The Mystery Insect
June 27, 2009 6:50 PM   Subscribe

Insect Identity Crisis: So I took a picture of what I originally thought was a mosquito on a leaf, but upon closer inspection, realized it was something else all together.

After searching AskMe and the rest of the internet (I googled, I swear!), I'm at a loss. It'd probably fit on a dime, for idea of scale, and as you can see from the picture above, has a black spot on each wing. Alas, I seek the wisdom of the Mefi One Mind, please help me with your assistance.
posted by Atreides to Science & Nature (21 answers total)
It has two wings, which, I believe makes it a fly... try this page...
posted by HuronBob at 7:07 PM on June 27, 2009

What a great photo! I'm guessing it's a wasp of some kind.
posted by rhartong at 7:08 PM on June 27, 2009

Response by poster: Thanks, rhartong. I neglected to mention that this fellow was snapped in central Missouri. I'm scanning the bugs on the page you suggested, HuronBob, and I think you're on the right track. Thank you for the help so far!
posted by Atreides at 7:12 PM on June 27, 2009

My guess is that it's some sort of hoverfly.
posted by Chocolate Pickle at 7:12 PM on June 27, 2009

Robber fly
posted by Crotalus at 7:26 PM on June 27, 2009

I think it's a robber fly.

Better picture here, sixth image down.
posted by foooooogasm at 7:27 PM on June 27, 2009

Response by poster: I think the consensus has it, it's some kind of robber fly that just hasn't fully developed yet. Thanks for the quick responses, everyone, all greatly appreciated!
posted by Atreides at 7:34 PM on June 27, 2009

"it's some kind of robber fly that just hasn't fully developed yet."

Whatever it is, I shouldn't think it will get any bigger now it's got wings.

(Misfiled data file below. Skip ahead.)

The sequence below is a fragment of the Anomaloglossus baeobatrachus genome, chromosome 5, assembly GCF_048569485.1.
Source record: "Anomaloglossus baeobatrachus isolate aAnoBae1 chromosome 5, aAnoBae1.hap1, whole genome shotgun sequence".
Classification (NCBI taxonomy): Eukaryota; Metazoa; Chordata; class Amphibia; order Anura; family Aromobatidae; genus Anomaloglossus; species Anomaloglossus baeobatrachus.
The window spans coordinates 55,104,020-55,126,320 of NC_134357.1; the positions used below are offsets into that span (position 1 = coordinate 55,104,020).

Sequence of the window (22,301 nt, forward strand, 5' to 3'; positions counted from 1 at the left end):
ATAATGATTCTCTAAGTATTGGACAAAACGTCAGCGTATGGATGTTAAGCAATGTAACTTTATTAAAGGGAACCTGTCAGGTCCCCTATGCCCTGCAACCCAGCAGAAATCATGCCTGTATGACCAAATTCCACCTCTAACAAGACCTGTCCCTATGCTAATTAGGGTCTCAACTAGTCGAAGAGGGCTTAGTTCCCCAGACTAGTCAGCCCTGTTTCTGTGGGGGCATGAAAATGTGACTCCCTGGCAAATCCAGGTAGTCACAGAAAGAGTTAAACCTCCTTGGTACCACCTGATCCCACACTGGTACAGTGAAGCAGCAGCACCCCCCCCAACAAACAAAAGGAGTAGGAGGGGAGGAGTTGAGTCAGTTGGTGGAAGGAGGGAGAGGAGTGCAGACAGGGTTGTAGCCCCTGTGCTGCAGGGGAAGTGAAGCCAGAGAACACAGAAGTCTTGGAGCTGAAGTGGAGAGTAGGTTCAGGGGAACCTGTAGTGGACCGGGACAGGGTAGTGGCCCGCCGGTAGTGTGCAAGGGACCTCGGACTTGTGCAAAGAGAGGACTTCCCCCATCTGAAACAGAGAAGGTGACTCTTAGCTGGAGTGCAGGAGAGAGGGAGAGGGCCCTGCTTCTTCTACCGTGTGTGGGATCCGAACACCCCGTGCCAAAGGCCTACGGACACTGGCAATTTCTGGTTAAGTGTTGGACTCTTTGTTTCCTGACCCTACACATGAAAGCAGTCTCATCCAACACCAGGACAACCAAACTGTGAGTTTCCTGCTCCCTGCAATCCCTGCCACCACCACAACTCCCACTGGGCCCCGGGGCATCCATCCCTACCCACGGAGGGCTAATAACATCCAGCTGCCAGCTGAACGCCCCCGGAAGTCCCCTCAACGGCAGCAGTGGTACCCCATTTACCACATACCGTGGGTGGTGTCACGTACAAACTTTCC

posted by Razorinthewind at 5:56 AM on June 28, 2009

Response by poster: My thought was toward the abdomen, which appears not 100% developed. I'm no bug expert (obviously), so if that's its fully developed state, pardon my inaccurate statements. ;)
posted by Atreides at 6:23 AM on June 28, 2009

I vote hoverfly too. A better view of the head could settle it (robber flies have a distinct beak, hoverfly mouthparts are small to invisible) and robber flies are generally pretty big (longer than 1.5 cm) and more heavily built than the pictured fly.

As Razorinthewind notes, a fly with wings is an adult, and will not grow or change for the rest of its life.
posted by hexatron at 6:29 AM on June 28, 2009

Response by poster: Hrm. I'll see if I can't snap another picture (front) tomorrow of one of this fellow's kin. It's on my walk to work, so I'll just have to hope there are some around on the plant I found this guy on. Last time, there were several on the leaves or buzzing around.

It seems like the hoverflies, in general, are a bit thicker, which is giving me cause for hesitation. I'll definitely try and grab a better snapshot. The insect identification drama continues!
posted by Atreides at 8:22 AM on June 28, 2009

I would just like to chime in with: great pic atreides
posted by FusiveResonance at 8:37 AM on June 28, 2009

Robber fly! The abdomen part is normal, and fully developed. The fly in this picture is female, and the black protrusion you see is the ovipositor. Your fly is male, and has no ovipositor - see this guy from wikipedia for another male to compare with. Your fly also has wing-spots, which are often male-specific in flies. No idea what species, though- maybe Ommatiinae?